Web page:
Ben Gordon will have to play better if the Pistons hope to content for the Central Division next season. (Associated Press)
For all the talk about what the Pistons need to do before the 2010-11 season tips off, one thing is certain, no matter who is or isn't on the roster: Taking care of business in the Central Division and at home is paramount.
The Pistons finished a league-worst 2-14 in the Central last season, saving their worst performances for the teams they used to dominate. Detroit couldn't muster a victory against Indiana, Chicago or Cleveland. Detroit's scoring was its worst against divisional foes (90.7) and its scoring defense (100.9) was second-worst.
To add insult to injury (literally), the Pistons went 17-24 at The Palace, usually a house of horrors for the opposition over the last several years.
They had averaged 30 home wins since 2005, and even though this group is far from an Eastern Conference powerhouse, an up-and-coming squad must use the home court to its advantage. Especially when the team is finding its way or is in flux.
Milwaukee and Chicago are expected to be the forerunners for the Central, and rightfully so. Milwaukee opened eyes last season, winning 46 games and taking Atlanta to seven games in the first round. Chicago, with the addition of 20-10 performer Carlos Boozer, should finish much better than the .500 mark it attained.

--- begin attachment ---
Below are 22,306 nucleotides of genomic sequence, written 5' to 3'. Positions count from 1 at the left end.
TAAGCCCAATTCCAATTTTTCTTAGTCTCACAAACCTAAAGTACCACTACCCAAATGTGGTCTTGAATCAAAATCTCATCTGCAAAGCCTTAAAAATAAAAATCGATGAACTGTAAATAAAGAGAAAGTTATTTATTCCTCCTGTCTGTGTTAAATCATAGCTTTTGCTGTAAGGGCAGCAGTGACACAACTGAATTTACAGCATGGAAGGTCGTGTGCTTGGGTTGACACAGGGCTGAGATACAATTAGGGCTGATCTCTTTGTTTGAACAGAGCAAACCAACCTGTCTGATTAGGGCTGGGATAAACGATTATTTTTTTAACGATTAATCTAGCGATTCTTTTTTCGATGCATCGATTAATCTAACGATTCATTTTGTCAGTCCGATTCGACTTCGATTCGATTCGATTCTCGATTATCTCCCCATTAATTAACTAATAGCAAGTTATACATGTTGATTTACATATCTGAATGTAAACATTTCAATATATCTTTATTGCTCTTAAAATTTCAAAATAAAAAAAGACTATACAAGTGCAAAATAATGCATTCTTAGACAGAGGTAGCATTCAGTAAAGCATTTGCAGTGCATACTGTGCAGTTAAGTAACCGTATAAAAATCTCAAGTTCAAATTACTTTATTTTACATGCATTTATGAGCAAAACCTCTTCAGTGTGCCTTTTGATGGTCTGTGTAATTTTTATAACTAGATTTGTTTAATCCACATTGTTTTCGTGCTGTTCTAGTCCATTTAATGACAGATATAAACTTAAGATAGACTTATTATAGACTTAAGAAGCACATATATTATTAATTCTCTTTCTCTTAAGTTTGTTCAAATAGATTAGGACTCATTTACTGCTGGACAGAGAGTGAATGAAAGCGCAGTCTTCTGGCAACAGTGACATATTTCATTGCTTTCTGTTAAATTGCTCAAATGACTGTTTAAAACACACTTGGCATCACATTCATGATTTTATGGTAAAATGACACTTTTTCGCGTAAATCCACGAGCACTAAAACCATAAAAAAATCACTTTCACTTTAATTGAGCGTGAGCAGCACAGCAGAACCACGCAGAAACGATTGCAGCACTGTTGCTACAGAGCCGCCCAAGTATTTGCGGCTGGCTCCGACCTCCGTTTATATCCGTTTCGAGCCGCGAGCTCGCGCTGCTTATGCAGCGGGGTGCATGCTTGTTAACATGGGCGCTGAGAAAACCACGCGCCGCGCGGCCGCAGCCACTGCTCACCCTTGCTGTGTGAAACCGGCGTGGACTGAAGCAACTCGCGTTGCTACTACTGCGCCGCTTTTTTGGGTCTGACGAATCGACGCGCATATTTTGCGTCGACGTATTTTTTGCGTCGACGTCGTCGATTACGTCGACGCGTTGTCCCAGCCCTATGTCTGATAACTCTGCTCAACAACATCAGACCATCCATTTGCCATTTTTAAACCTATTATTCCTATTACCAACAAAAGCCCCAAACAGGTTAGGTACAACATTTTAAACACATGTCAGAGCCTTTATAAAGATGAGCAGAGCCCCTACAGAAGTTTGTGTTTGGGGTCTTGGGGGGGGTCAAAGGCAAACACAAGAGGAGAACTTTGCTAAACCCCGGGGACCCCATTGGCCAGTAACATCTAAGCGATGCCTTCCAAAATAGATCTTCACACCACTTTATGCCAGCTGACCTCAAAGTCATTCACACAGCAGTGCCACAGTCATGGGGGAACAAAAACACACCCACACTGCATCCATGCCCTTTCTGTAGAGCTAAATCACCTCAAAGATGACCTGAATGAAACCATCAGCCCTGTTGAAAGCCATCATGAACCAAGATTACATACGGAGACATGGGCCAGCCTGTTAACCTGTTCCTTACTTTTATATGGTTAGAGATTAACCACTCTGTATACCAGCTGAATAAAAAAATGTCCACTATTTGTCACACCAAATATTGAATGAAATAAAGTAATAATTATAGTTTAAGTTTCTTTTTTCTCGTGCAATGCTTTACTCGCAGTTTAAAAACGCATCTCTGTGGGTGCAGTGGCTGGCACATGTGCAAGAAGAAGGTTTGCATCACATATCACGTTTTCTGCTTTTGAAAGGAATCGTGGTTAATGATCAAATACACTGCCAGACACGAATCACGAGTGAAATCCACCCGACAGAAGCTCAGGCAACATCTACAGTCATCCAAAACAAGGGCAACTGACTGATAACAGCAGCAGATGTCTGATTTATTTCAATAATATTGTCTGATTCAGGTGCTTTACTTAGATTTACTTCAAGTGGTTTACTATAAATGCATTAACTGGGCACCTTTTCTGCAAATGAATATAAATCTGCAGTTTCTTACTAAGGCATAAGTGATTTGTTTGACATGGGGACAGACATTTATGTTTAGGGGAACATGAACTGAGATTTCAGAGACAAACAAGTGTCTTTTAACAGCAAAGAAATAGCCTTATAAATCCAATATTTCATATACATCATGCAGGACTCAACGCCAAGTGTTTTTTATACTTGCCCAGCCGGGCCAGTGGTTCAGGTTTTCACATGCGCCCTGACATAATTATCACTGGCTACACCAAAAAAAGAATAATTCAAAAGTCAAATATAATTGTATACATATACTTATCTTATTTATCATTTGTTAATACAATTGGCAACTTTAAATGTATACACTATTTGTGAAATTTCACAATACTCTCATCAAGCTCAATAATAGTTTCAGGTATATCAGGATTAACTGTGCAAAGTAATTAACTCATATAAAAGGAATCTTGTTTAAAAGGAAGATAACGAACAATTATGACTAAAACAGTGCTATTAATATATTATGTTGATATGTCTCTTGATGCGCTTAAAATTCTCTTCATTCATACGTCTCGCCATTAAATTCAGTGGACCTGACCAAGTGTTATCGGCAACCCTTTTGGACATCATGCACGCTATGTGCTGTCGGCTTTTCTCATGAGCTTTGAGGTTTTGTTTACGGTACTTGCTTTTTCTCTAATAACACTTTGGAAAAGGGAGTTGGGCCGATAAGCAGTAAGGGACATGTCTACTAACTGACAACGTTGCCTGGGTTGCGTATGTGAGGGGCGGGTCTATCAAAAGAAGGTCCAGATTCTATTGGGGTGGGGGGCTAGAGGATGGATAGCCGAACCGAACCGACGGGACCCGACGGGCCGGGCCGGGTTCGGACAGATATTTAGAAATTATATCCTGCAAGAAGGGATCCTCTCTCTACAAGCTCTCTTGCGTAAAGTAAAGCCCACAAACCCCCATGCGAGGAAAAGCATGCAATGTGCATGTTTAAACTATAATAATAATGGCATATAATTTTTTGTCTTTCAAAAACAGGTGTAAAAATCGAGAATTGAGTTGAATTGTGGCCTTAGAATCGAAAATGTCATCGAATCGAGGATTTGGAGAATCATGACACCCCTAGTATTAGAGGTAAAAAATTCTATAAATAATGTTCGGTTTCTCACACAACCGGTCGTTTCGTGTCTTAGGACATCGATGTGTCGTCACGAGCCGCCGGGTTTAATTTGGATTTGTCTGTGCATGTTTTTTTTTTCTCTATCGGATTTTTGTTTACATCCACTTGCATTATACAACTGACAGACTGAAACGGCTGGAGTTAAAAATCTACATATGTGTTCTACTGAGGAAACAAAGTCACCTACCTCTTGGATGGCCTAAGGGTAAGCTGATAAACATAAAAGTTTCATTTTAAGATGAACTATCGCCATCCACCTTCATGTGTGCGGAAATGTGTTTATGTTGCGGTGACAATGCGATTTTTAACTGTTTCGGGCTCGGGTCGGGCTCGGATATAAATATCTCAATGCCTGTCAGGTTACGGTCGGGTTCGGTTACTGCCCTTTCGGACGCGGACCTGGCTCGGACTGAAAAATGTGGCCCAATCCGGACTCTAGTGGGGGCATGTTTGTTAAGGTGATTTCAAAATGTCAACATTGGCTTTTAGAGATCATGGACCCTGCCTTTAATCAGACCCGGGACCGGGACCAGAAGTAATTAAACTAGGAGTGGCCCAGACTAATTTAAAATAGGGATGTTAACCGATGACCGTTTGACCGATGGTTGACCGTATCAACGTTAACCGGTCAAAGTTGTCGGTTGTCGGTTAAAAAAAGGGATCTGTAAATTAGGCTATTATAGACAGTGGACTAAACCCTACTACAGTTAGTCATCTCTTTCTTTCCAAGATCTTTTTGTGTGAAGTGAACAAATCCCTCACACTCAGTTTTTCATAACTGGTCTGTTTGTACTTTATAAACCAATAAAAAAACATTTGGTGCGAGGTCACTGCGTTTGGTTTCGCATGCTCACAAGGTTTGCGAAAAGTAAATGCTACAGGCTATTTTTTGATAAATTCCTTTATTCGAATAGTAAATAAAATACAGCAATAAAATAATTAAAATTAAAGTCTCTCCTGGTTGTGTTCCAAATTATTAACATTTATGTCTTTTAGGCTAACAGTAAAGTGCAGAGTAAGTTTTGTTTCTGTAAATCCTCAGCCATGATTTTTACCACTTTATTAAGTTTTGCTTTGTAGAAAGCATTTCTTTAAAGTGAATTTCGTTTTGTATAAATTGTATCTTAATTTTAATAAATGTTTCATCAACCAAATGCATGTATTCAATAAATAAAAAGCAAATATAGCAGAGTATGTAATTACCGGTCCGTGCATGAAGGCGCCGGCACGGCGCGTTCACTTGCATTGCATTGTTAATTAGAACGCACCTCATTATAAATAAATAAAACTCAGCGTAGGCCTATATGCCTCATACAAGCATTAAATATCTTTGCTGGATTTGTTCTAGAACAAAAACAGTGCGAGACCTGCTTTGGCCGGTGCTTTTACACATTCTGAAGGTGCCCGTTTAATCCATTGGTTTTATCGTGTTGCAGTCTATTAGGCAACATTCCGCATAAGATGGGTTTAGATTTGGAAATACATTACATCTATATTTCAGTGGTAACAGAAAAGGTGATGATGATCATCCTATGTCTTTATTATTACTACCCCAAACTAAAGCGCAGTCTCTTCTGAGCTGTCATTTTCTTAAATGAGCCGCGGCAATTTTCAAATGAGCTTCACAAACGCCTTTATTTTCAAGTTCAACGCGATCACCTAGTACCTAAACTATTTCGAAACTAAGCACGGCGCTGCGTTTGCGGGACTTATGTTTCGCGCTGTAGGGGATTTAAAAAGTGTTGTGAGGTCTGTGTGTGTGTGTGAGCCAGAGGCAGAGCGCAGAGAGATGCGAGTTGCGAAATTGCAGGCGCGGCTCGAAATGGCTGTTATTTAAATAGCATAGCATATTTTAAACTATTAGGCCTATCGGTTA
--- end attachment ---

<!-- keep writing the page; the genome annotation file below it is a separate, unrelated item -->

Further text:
The difference between the rosters is simple: Chicago is led by two top-10 picks (Derrick Rose, Joakim Noah) and Milwaukee has two top-10 picks who are panning out (Andrew Bogut, Brandon Jennings). Those teams were in the doldrums when Detroit was still running things in the East, and it seems the tables have turned. Some people seem to forget that when mentioning the Pistons' recent struggles, they're merely paying the temporary price for their long-term success. The difference is, Detroit is trying to avoid spending long stretches in the division basement.
Guards need consistency
Even with the improvements, it's difficult to fathom Detroit going winless against the top-tier teams this time around. With improved health, the Pistons should be far more competitive against teams they know inside-out.
To improve, Detroit's guard play must be consistent. Too many times last season, inconsistency was the one constant you could depend on from the Pistons. Guard Rodney Stuckey's lowest scoring average came against the Central (15.5) and considering he's playing against the likes of Jennings, Rose and Mo Williams, he should be able to perform against comparable talent.
Don't forget, he torched Rose for 40 points in 2009 and had a 30-point, nine-rebound, six-assist showing against Indiana later that year. While it's possible the scouting report on Stuckey has gotten a lot thicker since then, if a legit big man is there to balance the floor, he'll be better. For all the criticism he takes, Stuckey has shown he's more than capable of shouldering a heavy load and shouldn't be outmatched.
Ben Gordon should be able to get it going, too. He averaged 12.7 points in the division, all the more surprising considering he had played for the Bulls since 2004 and is familiar with the other teams' schemes and strategies. As a starter, he averaged 21 last year and it's not a stretch to say he'll be in that role this year.
Yes, mainstays Richard Hamilton and Tayshaun Prince are on the trade market and regardless if they spend some or no time in a Pistons uniform next year, the team must get better in handling its business. Otherwise, they'll find themselves back on the road to Secaucus, N.J., at the draft lottery.